It was meant in a caring way. “You need to get out more,” a good friend of mine recently remarked. It was partly because he thought I needed a vacation, but it also was because he is not in the “church business” (his words) and sees me too much in the “church business.”
For the record, I took his advice and have gotten away. But his words are still with me and are working in another direction. “You need to get out more,” now starts to sound like good advice for those of us who are intimately connected to the WordAlone movement, those who have taken a hiatus and those who are just getting on board. I’ll begin with the latter.
Most of us who are heavily involved with WordAlone can attest to the fact that people who have had no interest in or knowledge of WordAlone are starting to inquire about the movement. This was apparent at the Churchwide Assembly in Milwaukee in 2003 and it continues to be the case. By and large, many of these new seekers are surprised to hear of the positive, faithful, and broad range of interests and work of this movement. I can only encourage you to “get out more.” Inquire about WordAlone, talk with others, visit a chapter meeting and see why this is the time to become involved in this movement.
There are others who at one point were involved in WordAlone. They have either left the movement or have taken a hiatus. Many of those who have left are actively involved in other movements and causes seen by them as more fruitful. Many have wondered if WordAlone has too many hopeful, naïve leaders and theologians. Some have lost focus. Others have taken a kind of a sabbatical because they have experienced leadership seen as poisonous and have wondered out loud if WordAlone was filled with rebellious types who couldn’t get over "Called to Common Mission," the full communion agreement with The Episcopal Church USA (ECUSA) and wanted to divide the church.
Besides defining “the church” that we supposedly seek to divide (who and what is the church is at the heart of the issue), there is a deeper misunderstanding here. The many issues WordAlone seeks to address are simply symptoms of the deeper problem. The Word of God cuts its own course in this world. Whenever one attempts to thwart that, add to it, disregard it and redefine it, there will be problems. To you who are taking a second look at WordAlone, I can only encourage you to “get out more” and see what we’ve been doing during your absence. You may be pleasantly surprised.
However, the most pressing matter for WordAlone has to do with those intimately in the movement.
“We need to get out more.” It’s no secret that there are many Lutheran bodies, organizations, sects and movements all trying to offer a Lutheran witness that is faithful to our Lord, His Gospel and our rich history. Some of these organizations will remain and choose to remain small in focus and in number. But for those of us who are interested in assuring there is a strong and lasting Lutheran witness in this country, complete with faithful Lutheran colleges and seminaries and mission organizations, we need to “get out more.”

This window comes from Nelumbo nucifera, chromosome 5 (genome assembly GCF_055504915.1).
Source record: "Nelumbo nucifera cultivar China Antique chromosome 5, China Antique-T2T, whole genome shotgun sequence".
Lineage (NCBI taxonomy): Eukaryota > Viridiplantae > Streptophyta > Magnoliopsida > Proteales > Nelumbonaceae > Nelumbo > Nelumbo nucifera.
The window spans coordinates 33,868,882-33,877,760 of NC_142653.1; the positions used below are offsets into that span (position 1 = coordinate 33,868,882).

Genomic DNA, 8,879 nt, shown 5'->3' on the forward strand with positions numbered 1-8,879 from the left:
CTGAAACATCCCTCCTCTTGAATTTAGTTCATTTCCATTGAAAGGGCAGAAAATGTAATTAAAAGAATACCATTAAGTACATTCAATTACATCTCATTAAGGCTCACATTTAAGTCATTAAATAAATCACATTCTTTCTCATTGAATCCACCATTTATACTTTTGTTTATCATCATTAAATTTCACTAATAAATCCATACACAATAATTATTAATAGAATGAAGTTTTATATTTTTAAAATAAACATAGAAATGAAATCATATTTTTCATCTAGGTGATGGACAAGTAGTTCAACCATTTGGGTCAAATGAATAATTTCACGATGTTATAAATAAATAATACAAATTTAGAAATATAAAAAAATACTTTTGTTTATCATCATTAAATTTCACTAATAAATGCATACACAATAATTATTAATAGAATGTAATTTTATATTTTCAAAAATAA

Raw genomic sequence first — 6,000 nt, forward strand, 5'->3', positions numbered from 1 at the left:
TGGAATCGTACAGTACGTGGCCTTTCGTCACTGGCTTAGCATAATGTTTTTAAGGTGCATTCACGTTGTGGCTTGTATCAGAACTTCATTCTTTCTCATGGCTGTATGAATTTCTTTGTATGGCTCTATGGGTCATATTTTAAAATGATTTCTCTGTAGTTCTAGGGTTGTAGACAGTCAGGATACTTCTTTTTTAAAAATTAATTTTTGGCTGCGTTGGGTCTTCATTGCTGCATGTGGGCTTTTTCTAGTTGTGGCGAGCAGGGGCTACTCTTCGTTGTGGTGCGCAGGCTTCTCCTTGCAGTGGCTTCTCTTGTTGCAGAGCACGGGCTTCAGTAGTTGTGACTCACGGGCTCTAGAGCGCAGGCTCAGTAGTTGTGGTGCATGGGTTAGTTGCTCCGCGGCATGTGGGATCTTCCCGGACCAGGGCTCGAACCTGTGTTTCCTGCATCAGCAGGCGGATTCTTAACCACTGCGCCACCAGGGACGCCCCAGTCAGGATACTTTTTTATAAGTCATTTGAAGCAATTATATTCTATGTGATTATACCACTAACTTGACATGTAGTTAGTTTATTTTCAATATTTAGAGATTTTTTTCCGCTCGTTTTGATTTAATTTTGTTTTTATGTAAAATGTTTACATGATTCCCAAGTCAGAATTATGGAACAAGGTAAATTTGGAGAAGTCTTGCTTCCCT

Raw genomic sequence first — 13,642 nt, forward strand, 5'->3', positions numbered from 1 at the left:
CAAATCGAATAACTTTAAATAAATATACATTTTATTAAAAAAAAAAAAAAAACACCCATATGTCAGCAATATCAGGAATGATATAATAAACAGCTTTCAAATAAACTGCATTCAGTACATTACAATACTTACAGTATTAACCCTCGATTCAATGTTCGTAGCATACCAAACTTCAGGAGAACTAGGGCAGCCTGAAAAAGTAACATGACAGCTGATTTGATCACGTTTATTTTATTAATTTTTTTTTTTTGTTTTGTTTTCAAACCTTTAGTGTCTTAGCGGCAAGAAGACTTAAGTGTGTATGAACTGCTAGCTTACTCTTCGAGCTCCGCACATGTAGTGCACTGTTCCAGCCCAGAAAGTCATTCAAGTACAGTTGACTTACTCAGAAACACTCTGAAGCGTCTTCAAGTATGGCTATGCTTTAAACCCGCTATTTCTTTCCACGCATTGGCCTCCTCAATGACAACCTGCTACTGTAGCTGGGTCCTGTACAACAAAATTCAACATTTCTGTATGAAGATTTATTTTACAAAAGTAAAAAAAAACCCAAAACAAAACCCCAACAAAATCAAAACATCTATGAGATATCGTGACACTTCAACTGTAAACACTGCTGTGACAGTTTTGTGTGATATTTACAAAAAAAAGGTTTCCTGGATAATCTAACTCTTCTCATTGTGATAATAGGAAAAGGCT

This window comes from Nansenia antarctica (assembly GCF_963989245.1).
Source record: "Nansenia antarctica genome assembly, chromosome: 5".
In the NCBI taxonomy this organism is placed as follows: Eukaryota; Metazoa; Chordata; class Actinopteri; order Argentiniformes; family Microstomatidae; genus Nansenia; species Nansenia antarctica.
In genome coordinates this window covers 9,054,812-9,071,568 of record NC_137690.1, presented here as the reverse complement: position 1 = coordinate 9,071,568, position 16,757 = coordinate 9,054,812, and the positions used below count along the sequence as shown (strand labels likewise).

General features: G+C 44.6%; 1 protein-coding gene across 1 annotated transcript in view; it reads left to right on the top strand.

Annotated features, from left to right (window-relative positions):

What if something new could come out of this entire confusing and frustrating journey we’ve been on? Of course, for something new and creative to emerge would be just like God. There has been loose talk of a “non-geographical synod” and an “association of confessing congregations.” You will soon hear more about this new possibility for congregations to be united by their common confession and belief not primarily by constitution and structure.
But when I hear of the concerns of new people joining the WordAlone movement; when I talk to past, early leaders in this movement who are listening to WordAlone; when I think of gifted and strong leaders in other organizations like Lutheran Congregations in Mission for Christ (LCMC); when I hear of pastors of larger congregations publicly banding together around theological convictions; and when I see the leadership, the organizational abilities and the broad connections the people in WordAlone have to offer, I have to believe that it is time for us to “get out more.”
That is to say, it is time for the WordAlone movement to move beyond being primarily a network of communication. WordAlone must actively form new alliances and provide leadership in being the church. This is what has been lost in the ELCA. “We need to get out more.” It’s called evangelism. It’s called being the church.
And what is “the church”? Well, as the Augsburg Confession so rightly reminds us, the article on “church” follows God, Original Sin, the Son of God, Justification, the Office of the Ministry, and the New Obedience. Following this comes the church, which “is the assembly of saints in which the Gospel is taught purely and the sacraments are administered rightly.” That’s really all we’re after. God will have to take it from there.